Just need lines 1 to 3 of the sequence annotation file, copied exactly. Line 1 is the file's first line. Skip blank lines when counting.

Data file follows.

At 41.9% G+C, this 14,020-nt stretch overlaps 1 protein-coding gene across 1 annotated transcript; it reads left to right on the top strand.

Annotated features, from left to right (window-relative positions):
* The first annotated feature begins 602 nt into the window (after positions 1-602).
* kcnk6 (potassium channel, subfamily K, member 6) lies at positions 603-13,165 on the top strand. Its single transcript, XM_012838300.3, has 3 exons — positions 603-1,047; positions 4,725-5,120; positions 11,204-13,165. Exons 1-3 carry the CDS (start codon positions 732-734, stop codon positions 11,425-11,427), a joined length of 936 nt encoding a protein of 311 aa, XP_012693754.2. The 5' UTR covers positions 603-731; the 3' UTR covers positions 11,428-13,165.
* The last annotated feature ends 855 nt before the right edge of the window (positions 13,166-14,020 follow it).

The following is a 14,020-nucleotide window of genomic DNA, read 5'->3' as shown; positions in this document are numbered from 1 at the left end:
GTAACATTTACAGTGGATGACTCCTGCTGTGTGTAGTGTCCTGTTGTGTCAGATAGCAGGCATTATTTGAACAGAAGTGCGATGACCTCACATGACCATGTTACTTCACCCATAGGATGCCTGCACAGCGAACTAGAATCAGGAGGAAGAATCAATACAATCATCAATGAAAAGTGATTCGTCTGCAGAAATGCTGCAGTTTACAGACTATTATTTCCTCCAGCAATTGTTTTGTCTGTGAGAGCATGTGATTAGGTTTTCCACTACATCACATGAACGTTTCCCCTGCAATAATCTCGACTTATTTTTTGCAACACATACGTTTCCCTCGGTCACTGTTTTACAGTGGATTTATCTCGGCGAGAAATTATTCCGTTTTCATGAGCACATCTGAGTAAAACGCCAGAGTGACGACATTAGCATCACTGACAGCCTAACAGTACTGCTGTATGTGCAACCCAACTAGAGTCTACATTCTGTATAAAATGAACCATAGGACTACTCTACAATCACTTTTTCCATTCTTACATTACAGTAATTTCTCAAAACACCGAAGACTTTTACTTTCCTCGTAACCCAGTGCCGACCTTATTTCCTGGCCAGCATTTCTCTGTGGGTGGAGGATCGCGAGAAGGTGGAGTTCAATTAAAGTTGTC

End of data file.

At 41.9% G+C, this 14,020-nt stretch overlaps 1 protein-coding gene across 1 annotated transcript; it reads left to right on the top strand.

Annotated features, from left to right (window-relative positions):
* The first annotated feature begins 602 nt into the window (after positions 1-602).